Few elementary exercises have aroused more
interest in the child than the toy knitting; due,
perhaps, to its simplicity and his power to do it
easily and well.
To some keen observer the little orb-weaving
spider may have suggested this form of occu-
pation. Be this as it may, the child who is a
lover of nature will be quick to perceive the
strong resemblance he bears to this little in-
sect while at work with his toy knitter, going
from post to post just as the insect worked its
net in spiral form on his framework of radiating
The possibilities of an empty spool and a few
pins are almost without limitations. The il-
lustrations here given are merely suggestive of
many more that can be worked out along these
lines. They are not simply to momentarily
attract the child, but to permit of individual
growth, arid to have him participate in the joy
of its ultimate use.
Toy knitters are made of a cylindrical piece
of wood two and one-half or three inches long
and at least one inch in diameter. This size
enables the child to grasp it easily and work
without cramping the fingers. A hole one-
fourth or one-half inch in diameter is bored
lengthwise through the center to admit the
work. Spools are used to advantage where
knitters cannot be obtained.
Pins, staples, or wire nails are used as posts.
These are driven into the w r ood and then curved
outward a little at the top with pliers, to pre-
vent the work from slipping off. One, two,
three or four posts may be used.
A number of forms of web can be made, but
the simplest and quickest are those made on the
knitters having but two posts. The four-post
knitters are also simple and are used where a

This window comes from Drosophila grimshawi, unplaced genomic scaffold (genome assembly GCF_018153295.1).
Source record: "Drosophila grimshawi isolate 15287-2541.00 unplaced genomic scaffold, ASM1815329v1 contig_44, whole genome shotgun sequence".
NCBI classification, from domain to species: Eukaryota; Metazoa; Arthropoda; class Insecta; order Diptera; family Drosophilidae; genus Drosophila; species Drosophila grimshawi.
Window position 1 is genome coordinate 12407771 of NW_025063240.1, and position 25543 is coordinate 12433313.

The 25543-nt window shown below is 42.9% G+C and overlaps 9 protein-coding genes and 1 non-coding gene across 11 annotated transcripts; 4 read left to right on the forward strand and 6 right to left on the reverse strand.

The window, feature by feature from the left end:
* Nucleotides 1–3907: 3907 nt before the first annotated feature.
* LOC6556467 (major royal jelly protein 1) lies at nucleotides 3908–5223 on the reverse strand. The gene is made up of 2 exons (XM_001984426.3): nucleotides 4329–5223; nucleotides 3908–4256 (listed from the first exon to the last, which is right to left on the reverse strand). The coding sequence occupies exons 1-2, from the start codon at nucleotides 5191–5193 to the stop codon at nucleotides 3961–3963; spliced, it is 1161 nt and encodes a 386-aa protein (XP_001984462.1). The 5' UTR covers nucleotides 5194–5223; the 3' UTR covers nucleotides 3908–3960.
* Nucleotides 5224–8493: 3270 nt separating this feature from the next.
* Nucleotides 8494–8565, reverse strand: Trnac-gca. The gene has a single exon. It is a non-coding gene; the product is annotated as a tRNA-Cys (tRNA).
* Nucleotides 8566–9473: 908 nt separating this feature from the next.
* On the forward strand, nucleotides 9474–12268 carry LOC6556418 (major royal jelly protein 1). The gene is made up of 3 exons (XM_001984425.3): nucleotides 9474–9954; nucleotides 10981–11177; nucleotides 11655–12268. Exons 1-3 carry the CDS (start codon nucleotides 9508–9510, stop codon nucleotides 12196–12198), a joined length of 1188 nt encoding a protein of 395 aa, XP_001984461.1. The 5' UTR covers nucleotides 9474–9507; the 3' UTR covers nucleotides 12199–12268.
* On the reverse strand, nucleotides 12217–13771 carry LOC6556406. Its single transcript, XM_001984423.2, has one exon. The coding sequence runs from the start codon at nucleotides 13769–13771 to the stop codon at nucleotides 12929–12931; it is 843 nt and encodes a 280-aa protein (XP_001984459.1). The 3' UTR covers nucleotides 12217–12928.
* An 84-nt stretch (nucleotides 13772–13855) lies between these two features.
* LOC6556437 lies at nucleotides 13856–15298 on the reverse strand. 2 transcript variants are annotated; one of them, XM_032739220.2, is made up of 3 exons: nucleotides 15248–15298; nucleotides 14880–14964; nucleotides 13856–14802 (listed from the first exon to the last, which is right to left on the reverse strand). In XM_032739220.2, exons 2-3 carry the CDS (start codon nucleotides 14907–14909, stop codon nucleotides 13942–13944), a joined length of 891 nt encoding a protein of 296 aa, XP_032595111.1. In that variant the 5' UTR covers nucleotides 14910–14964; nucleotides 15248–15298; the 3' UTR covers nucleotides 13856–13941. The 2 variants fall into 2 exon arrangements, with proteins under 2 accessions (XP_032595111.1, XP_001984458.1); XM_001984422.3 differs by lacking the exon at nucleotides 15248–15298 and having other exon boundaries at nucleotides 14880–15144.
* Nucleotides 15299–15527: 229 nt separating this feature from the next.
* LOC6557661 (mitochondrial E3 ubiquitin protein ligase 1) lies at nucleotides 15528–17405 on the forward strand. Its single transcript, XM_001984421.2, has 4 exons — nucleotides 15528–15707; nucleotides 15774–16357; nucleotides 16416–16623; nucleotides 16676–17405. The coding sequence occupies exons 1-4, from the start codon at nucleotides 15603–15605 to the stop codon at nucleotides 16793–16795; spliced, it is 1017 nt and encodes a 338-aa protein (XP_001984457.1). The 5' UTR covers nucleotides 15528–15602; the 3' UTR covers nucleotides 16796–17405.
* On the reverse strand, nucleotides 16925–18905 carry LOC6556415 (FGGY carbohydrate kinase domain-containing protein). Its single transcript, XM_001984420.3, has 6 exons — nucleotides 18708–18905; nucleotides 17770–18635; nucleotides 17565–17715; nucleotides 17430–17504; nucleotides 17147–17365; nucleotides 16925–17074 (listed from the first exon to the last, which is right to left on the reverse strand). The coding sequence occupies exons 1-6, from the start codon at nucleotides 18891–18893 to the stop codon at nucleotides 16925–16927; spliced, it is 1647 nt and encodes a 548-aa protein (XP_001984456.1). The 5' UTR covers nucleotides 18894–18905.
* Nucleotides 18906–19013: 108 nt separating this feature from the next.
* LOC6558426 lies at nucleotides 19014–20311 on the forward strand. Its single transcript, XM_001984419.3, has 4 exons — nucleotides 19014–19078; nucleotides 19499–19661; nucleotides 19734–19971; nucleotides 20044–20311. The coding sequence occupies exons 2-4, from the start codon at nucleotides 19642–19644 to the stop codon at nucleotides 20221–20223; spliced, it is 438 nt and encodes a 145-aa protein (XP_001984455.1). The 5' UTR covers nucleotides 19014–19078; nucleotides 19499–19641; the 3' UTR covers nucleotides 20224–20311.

thick cord is needed.
Drop worsted through the hole in the center
of the knitter and draw it out at the other end,
three inches. This end is used to draw the
work through the knitter. Carry the worsted
leading from the ball, around the post to the
right, across the center of the hole in the knitter
and around the post to the left ; then back across
the center to the post at the right, thus making
two stitches on this post. Lift the lower or
first stitch with a large pin or knitting needle,
carry it over the second stitch and drop it over
the post ; then across the center to the post at
the left and repeat. So continue until the de-
sired length is obtained.
Begin in the same way as for round web, but
after carrying the first or lower stitch over the
second stitch on each post, bring the worsted
back around the same post, and over to the post
on the opposite side and repeat. This will
leave two stitches on each post. In knitting
flat webs, two stitches must always be left on
the end posts, and these two are carried over
the third stitch and dropped over the post in
working back and forth.
A mat five inches in diameter requires two
and one-half yards of round web. Start sewing
with the piece of worsted hanging from the end
of the web. Coil and sew in place by taking up
the underhalf of a stitch on the right, then the
underhalf of a stitch on the left side usually
called ” ball stitch.” Continue alternating from
right to left, taking up one stitch at a time
except when it is necessary to widen ; then
sew two stitches of the web into one in the
Run the end of sewing thread back in the
sewing to fasten it. When starting with a new
sewing thread, put the needle in one inch back
from where sewing ended and run it through
the work to where the last stitch was taken.
Continued in part 2
Interweave Store Men In Knits: Sweaters to Knit that He WILL Wear – Tara Jon Manning
Knitwear designer Tara Jon Manning has the secret to knitting your favorite guy a great sweater that he will want to wear….